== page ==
After undergoing a heart procedure at Via Christi last month, Jene Hanes no longer feels as if she’s at death’s door.
“It really changed my life,” said Hanes, 79, who lives in Garden City and was recently able to visit her native Texas after the procedure.
Hanes was the first of six patients at Via Christi to undergo a new procedure called a transcatheter aortic valve replacement (TAVR), which helps patients whose heart valves don’t open all the way.
The procedure is for high-risk patients who are less likely to survive open heart surgery. To replace the valve, a physician inserts a folded valve into an artery – typically in the groin – and moves it to the heart, where it can be expanded in place.
“This is the beauty the TAVR has. It gives this population hope where they had none before,” said Bassem Chehab, structural cardiologist with Cardiovascular Consultants of Kansas and medical director of Via Christi’s structural heart program.
“Really you have to put this in perspective about (Hanes’) other alternatives. Either do nothing and die from a disease in the next six months, or she would go with a standard surgical procedure where they do open heart surgery, and I can guarantee you she would not have left after four days since these people usually stay a lot of time on the vent(ilator), they stay in the ICU and take a lot of extra care from rehab and go to a skilled nursing facility. If they survive.”
Now that Via Christi has successfully completed six TAVR procedures with no complications, Chehab said it is ready to expand the structural heart program with additional procedures. In order to start the program, the first six cases had to be proctored.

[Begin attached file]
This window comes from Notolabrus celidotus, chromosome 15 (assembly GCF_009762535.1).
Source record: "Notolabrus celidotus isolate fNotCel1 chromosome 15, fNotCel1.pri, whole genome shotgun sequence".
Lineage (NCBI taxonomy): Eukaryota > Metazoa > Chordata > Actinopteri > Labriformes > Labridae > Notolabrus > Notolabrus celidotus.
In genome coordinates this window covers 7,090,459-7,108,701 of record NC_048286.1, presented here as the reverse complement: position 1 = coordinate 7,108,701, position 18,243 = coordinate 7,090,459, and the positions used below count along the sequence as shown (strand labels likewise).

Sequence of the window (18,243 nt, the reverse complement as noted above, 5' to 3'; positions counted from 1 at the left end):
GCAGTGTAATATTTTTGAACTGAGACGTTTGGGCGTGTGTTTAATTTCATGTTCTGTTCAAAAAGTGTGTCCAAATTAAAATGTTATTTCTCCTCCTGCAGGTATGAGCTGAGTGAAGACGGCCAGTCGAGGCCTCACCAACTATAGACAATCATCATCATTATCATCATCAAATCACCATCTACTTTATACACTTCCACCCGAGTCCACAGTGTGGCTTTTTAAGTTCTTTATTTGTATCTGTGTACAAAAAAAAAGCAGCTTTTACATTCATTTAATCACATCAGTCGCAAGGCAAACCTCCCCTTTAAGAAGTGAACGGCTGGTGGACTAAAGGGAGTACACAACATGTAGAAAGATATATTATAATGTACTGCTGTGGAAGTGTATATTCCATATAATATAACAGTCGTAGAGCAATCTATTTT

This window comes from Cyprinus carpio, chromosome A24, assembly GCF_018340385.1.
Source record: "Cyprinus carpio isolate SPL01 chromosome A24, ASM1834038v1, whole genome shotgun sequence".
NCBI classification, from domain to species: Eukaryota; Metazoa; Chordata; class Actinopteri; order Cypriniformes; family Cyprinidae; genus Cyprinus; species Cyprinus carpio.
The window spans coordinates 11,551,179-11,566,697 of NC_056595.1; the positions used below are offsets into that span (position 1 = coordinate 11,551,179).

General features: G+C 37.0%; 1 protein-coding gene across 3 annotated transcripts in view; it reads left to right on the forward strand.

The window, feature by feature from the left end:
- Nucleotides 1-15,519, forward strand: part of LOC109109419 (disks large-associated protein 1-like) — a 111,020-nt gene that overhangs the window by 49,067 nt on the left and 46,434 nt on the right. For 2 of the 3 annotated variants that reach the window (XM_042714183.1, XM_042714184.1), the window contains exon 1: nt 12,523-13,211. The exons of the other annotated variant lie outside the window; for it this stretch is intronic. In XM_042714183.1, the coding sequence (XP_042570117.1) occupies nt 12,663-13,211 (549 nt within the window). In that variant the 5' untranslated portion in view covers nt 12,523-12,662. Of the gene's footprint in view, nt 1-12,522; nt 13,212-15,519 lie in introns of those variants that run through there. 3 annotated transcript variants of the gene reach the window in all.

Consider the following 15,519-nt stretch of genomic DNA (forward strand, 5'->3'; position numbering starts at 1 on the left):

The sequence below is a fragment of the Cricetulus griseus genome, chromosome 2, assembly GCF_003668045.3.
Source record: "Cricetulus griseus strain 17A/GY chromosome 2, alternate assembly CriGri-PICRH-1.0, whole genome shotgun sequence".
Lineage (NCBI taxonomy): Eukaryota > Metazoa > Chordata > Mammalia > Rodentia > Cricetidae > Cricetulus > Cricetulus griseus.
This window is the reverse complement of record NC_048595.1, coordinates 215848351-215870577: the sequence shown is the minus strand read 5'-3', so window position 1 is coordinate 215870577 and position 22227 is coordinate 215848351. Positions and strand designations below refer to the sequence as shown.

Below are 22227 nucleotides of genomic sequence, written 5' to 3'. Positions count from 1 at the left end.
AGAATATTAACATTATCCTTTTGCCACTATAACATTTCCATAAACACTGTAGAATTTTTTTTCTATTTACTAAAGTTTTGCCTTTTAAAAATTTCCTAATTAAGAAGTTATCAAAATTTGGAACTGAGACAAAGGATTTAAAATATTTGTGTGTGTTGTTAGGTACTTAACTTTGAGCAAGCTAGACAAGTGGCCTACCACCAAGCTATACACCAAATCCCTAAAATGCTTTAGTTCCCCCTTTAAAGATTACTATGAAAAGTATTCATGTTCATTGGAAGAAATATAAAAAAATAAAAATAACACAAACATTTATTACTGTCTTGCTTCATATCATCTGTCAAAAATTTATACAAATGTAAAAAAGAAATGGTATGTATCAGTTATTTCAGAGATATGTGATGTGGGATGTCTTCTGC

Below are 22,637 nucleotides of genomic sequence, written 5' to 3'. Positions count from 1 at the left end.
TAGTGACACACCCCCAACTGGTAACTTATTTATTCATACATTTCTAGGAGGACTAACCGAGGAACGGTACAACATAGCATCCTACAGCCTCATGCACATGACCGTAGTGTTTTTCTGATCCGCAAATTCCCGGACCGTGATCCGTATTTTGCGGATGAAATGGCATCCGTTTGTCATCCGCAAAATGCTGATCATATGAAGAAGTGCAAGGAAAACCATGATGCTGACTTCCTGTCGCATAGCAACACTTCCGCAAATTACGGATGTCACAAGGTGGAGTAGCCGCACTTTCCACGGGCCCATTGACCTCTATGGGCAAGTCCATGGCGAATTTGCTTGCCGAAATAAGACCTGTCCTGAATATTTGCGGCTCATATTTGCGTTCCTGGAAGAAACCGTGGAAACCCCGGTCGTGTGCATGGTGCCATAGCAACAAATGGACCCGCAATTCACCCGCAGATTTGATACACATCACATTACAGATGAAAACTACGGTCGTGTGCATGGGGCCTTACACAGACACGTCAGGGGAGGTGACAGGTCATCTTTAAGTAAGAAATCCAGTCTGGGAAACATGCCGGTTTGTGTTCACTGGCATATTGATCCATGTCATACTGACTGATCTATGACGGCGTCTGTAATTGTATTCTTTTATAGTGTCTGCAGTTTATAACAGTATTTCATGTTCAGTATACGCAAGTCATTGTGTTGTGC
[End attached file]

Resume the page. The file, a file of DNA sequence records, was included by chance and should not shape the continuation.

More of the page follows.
The procedures often involve at least 15 physicians, specialists, nurses and support staff for what Chehab calls a team approach. Those who perform the procedures are a combination of independent practitioners and Via Christi-employed physicians.
“You need these numbers for the care and the safety of the patient, and it gives you this luxury of having multiple specialities in one room all working as one team,” he said.
The program will soon start performing additional minimally invasive procedures for conditions that would typically require open heart surgery, Chehab said.
One procedure will include going through an artery in the groin to plug holes in the heart with an umbrella-like device that will keep them from leaking.
On Dec. 9, the physicians will perform the Lariat procedure, where they “lasso” a small, otherwise useless section of the heart that can cause clots that lead to stroke. The section, called the left atrial appendage, is an unnecessary structure, like the appendix, Chehab says.
In January, they plan to perform a mitroclip, where doctors repair a heart valve that causes regurgitation by putting a clip on the valve so it doesn’t stay open and bleed.
They also plan to start alcohol septal ablation, where the physicians go through a small vessel and inject alcohol into thickened parts of the heart. The procedure treats a condition that has been known to cause sudden cardiac death in athletes, Chehab said.
“We basically kill that part of the muscle, but it’s a very targeted and localized strike. And once that muscle is not getting any more blood, it shrinks down and the enlarged section of the heart goes back to normal size,” Chehab said.
Wesley Medical Center also recently announced its plans for a structural heart program that will eventually include several of the same procedures.